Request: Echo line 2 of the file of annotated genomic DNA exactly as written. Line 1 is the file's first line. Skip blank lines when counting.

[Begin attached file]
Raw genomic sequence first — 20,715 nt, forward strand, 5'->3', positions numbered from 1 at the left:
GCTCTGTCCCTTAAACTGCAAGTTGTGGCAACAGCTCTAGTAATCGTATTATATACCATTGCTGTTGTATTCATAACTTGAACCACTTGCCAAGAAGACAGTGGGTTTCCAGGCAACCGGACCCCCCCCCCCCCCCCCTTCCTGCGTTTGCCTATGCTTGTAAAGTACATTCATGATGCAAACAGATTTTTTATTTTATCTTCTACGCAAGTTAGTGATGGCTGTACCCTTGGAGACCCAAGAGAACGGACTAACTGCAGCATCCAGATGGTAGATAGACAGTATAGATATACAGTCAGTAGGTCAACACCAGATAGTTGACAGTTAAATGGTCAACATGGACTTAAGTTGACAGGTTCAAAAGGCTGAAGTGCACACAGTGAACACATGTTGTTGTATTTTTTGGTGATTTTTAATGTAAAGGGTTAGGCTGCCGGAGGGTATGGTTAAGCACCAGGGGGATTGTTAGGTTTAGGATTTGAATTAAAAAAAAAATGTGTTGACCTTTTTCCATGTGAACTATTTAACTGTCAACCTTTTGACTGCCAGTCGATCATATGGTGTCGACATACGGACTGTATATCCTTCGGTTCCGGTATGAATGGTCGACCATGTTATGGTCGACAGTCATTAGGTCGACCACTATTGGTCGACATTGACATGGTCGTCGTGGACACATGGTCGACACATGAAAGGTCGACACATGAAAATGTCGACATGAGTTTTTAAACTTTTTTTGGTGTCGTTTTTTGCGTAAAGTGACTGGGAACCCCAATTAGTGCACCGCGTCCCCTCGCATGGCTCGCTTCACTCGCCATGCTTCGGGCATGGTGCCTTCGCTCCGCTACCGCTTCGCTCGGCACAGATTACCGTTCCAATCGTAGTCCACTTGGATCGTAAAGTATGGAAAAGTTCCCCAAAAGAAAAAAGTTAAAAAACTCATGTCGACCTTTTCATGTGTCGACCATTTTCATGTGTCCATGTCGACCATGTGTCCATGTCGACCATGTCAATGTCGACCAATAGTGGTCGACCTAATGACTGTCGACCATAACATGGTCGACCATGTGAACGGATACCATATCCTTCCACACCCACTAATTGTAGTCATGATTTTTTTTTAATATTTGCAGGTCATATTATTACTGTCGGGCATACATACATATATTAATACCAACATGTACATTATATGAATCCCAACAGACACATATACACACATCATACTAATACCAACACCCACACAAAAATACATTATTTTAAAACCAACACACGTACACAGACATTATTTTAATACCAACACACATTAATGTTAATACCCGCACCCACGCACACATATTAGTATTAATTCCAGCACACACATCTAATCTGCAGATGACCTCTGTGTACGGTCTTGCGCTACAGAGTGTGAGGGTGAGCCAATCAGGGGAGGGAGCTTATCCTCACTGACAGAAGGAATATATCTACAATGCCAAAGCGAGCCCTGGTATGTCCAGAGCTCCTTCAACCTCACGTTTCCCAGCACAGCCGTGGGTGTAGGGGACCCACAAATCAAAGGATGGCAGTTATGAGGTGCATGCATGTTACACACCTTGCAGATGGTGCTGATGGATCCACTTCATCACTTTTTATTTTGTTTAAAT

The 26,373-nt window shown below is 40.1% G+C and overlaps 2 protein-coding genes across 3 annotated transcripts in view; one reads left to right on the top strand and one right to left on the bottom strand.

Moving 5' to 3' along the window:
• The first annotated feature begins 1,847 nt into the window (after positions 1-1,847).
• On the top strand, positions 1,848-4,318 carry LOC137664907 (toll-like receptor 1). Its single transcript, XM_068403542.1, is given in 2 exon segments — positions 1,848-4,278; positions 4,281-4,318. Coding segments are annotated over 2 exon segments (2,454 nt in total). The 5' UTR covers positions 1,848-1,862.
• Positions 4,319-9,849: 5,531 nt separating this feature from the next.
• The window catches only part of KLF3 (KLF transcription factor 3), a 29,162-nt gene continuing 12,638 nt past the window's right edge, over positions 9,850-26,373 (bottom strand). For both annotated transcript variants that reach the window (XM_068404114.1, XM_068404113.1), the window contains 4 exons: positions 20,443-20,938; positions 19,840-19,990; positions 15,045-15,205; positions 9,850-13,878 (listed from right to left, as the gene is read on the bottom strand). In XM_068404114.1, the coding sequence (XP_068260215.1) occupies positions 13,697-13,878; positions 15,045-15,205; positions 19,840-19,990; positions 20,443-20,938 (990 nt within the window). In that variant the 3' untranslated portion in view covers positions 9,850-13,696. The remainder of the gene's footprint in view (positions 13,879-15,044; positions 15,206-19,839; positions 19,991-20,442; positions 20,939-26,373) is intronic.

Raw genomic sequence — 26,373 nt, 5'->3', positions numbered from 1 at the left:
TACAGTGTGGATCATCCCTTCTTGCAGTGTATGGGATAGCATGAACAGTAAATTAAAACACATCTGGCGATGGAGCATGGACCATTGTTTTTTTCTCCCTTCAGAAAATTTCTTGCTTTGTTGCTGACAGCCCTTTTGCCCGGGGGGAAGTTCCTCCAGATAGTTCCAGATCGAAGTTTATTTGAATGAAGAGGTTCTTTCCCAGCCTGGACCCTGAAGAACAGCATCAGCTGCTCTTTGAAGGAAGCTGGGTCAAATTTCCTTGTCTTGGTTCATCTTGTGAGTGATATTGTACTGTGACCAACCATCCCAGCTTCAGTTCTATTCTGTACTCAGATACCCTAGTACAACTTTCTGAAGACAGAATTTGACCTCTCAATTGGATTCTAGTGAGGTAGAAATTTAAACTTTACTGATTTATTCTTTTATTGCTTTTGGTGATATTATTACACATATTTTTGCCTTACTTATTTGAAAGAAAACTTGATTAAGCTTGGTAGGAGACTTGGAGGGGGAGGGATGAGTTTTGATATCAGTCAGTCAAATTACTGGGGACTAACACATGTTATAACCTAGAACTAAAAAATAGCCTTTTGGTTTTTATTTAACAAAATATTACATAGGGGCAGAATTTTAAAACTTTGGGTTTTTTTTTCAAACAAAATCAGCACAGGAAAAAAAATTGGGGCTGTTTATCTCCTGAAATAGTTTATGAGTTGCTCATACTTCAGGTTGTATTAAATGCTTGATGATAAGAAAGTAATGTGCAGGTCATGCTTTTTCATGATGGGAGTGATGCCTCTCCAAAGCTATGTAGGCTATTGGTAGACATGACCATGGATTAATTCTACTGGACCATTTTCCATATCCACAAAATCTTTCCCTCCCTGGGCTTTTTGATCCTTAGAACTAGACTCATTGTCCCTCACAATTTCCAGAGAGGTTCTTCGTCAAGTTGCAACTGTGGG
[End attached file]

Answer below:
GCTCTGTCCCTTAAACTGCAAGTTGTGGCAACAGCTCTAGTAATCGTATTATATACCATTGCTGTTGTATTCATAACTTGAACCACTTGCCAAGAAGACAGTGGGTTTCCAGGCAACCGGACCCCCCCCCCCCCCCCCTTCCTGCGTTTGCCTATGCTTGTAAAGTACATTCATGATGCAAACAGATTTTTTATTTTATCTTCTACGCAAGTTAGTGATGGCTGTACCCTTGGAGACCCAAGAGAACGGACTAACTGCAGCATCCAGATGGTAGATAGACAGTATAGATATACAGTCAGTAGGTCAACACCAGATAGTTGACAGTTAAATGGTCAACATGGACTTAAGTTGACAGGTTCAAAAGGCTGAAGTGCACACAGTGAACACATGTTGTTGTATTTTTTGGTGATTTTTAATGTAAAGGGTTAGGCTGCCGGAGGGTATGGTTAAGCACCAGGGGGATTGTTAGGTTTAGGATTTGAATTAAAAAAAAAATGTGTTGACCTTTTTCCATGTGAACTATTTAACTGTCAACCTTTTGACTGCCAGTCGATCATATGGTGTCGACATACGGACTGTATATCCTTCGGTTCCGGTATGAATGGTCGACCATGTTATGGTCGACAGTCATTAGGTCGACCACTATTGGTCGACATTGACATGGTCGTCGTGGACACATGGTCGACACATGAAAGGTCGACACATGAAAATGTCGACATGAGTTTTTAAACTTTTTTTGGTGTCGTTTTTTGCGTAAAGTGACTGGGAACCCCAATTAGTGCACCGCGTCCCCTCGCATGGCTCGCTTCACTCGCCATGCTTCGGGCATGGTGCCTTCGCTCCGCTACCGCTTCGCTCGGCACAGATTACCGTTCCAATCGTAGTCCACTTGGATCGTAAAGTATGGAAAAGTTCCCCAAAAGAAAAAAGTTAAAAAACTCATGTCGACCTTTTCATGTGTCGACCATTTTCATGTGTCCATGTCGACCATGTGTCCATGTCGACCATGTCAATGTCGACCAATAGTGGTCGACCTAATGACTGTCGACCATAACATGGTCGACCATGTGAACGGATACCATATCCTTCCACACCCACTAATTGTAGTCATGATTTTTTTTTAATATTTGCAGGTCATATTATTACTGTCGGGCATACATACATATATTAATACCAACATGTACATTATATGAATCCCAACAGACACATATACACACATCATACTAATACCAACACCCACACAAAAATACATTATTTTAAAACCAACACACGTACACAGACATTATTTTAATACCAACACACATTAATGTTAATACCCGCACCCACGCACACATATTAGTATTAATTCCAGCACACACATCTAATCTGCAGATGACCTCTGTGTACGGTCTTGCGCTACAGAGTGTGAGGGTGAGCCAATCAGGGGAGGGAGCTTATCCTCACTGACAGAAGGAATATATCTACAATGCCAAAGCGAGCCCTGGTATGTCCAGAGCTCCTTCAACCTCACGTTTCCCAGCACAGCCGTGGGTGTAGGGGACCCACAAATCAAAGGATGGCAGTTATGAGGTGCATGCATGTTACACACCTTGCAGATGGTGCTGATGGATCCACTTCATCACTTTTTATTTTGTTTAAAT